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Most traffic violations may be just minor infractions. However, some tickets can still have unfavorable consequences.

Traffic violations could result in expensive traffic tickets, higher insurance rates, suspension of your driver’s license, or even worse misdemeanor or felony charges.

So what is the most common traffic violation? You guessed it – speeding.

One of the most commonly issued traffic citations in the United States is exceeding the speed limit. According to the National Highway Traffic Safety Administration (NHTSA), speeding is responsible for approximately a third of all motor vehicle fatalities over the course of more than two decades.

In 2019 alone, speeding contributed to 26% of all traffic fatalities – that’s 9,478 people.

Speeding goes beyond simply breaking the law, as the consequences can be extensive. Speed limits are put in place to protect everyone on the road, including the offender, the people on the road around them, and the traffic patrol officers.

So whether you’re trying to get to work on time, catch a flight, or rushing to get where you need to go, remember to drive safely.

Avoid that speeding ticket and get to your destination in one piece.

If You Receive a Speeding Ticket, What Happens Next?

The rules and regulations for speeding tickets vary by state. Always read and follow any instructions given by the officer or those written on the traffic citation.

Below are some basic guidelines to help you understand what you need to do when you’re issued a speeding ticket.

Remain calm, collected, and respectful. It never helps to argue with the officer or try to persuade him or her to retract the citation.

Check your information. Make sure your contact information on the ticket is correct, then sign it. Notify the officer if any information is incorrect.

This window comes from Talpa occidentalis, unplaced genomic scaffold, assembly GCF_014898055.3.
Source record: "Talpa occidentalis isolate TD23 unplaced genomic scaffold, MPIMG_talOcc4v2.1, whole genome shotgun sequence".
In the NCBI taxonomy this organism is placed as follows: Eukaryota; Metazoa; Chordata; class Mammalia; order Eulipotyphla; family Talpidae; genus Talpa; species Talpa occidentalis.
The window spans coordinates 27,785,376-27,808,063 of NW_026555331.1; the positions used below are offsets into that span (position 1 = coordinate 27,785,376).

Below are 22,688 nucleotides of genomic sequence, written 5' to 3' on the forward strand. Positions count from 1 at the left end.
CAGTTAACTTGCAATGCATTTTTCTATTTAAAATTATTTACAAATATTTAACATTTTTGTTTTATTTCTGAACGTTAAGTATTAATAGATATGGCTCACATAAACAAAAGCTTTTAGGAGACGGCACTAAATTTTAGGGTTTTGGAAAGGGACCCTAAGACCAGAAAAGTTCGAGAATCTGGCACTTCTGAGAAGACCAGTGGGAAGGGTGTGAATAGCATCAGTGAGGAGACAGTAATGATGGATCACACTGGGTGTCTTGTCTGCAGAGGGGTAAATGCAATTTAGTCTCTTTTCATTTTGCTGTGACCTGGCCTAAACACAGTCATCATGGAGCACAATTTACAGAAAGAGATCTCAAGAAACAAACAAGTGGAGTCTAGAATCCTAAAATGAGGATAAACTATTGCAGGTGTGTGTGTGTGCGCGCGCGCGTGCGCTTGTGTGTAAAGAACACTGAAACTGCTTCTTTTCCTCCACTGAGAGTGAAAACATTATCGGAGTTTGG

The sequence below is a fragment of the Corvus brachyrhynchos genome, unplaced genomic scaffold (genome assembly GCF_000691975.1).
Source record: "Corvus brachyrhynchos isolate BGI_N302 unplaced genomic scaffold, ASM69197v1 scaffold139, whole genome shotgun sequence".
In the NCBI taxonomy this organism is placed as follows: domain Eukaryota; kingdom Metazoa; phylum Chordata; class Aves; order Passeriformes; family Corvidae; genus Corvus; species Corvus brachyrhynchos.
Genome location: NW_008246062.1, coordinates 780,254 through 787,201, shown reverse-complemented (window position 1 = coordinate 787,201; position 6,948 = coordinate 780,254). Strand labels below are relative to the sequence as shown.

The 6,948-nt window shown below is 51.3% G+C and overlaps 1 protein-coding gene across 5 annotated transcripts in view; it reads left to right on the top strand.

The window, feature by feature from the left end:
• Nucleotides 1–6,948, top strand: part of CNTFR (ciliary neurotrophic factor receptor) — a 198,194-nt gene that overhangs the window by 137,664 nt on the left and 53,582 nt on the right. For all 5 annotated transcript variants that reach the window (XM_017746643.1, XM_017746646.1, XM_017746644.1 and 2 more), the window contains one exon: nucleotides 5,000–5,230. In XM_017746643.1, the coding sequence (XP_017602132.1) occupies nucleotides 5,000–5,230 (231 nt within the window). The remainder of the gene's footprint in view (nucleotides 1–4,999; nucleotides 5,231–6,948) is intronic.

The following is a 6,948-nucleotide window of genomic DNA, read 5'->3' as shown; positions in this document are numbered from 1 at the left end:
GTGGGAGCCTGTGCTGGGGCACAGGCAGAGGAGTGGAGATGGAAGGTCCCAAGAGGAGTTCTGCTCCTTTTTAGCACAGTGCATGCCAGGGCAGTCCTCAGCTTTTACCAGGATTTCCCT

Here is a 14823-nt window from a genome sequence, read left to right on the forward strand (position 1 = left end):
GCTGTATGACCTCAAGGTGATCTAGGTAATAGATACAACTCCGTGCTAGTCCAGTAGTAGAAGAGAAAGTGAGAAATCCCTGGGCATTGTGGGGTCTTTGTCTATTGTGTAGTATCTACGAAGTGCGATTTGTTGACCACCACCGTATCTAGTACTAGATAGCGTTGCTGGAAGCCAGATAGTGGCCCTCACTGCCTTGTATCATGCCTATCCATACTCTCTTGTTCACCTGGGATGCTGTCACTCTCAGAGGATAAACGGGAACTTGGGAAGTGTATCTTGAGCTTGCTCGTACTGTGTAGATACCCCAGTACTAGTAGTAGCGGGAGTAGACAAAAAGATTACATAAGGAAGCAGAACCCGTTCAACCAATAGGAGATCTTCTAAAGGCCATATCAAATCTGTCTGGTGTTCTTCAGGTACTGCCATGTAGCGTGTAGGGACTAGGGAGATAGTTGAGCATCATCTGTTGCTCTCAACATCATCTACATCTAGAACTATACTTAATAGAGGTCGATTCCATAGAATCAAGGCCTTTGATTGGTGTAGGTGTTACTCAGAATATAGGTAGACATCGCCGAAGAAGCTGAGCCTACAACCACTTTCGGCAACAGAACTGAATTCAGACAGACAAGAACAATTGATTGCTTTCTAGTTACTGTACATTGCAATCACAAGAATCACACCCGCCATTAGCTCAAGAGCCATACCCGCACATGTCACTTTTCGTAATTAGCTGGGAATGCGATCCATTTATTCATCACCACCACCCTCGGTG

Your copy of the traffic ticket should contain all of the following:

  • Your contact and personal information.
  • The location of the offense.
  • The officer’s name.
  • The posted speed limit.
  • The speed you were going when the officer first signaled you to pull over.
  • A preliminary court date for the offense.
  • Instructions on what to do next.

Notify your auto insurance company and pay your speeding ticket. Payment options usually include paying online, by phone, or in person at your local municipal courthouse.

If you have any questions, there should be a number listed on the ticket.

Once you’ve paid your speeding ticket, the violation will show up on your DMV driving record as a ‘point.’ Accumulating too many points on your DMV record may result in a suspended license or an increased car insurance rate. Or worse, they may drop your policy.

Defensive Driving School

While many drivers simply choose to pay the fine on a speeding ticket, you can also attend an approved defensive driving school to avoid the points and other consequences.

In certain areas, the court may allow you to opt-out of paying and attend defensive driving school instead if it’s your first speeding ticket. If defensive driving school is not an option, you have the following options:

  • Pay the fine in full before the court date (printed on the ticket).
  • Appear in court for a chance at a speeding citation dismissal.

If you choose the second option, know that you may be required to pay other court fees.

Traffic Ticket Dismissal

Getting a speeding ticket does not have to be the worst thing in the world, especially if you know what to do. The first offense is practically harmless if the officer did not cite you for excessive speed or reckless driving.

However, if you feel that you were wrongly or undeservingly issued a speeding citation, then it would be worth the try to fight for its dismissal. You may opt to hire a traffic ticket attorney.

Just be sure to show up prepared. Know everything there is to know about the traffic ticket – from the officer’s paperwork to the kind of device your speed was measured on – and you may have a chance of beating your traffic ticket.

At the end of the day, the best course of action is still to drive safely. So buckle up, stay within the speed limit, and live to drive another day!

DMVGO.com is an online publisher of DMV-related information across all 50 States, and features a nationwide directory of the local driver and vehicle services. You may visit DMVGO.com to learn more about applying for a driver’s license and vehicle registration, and find your nearest DMV office.

For further inquiries, please contact our team via support@DMVGO.com anytime!

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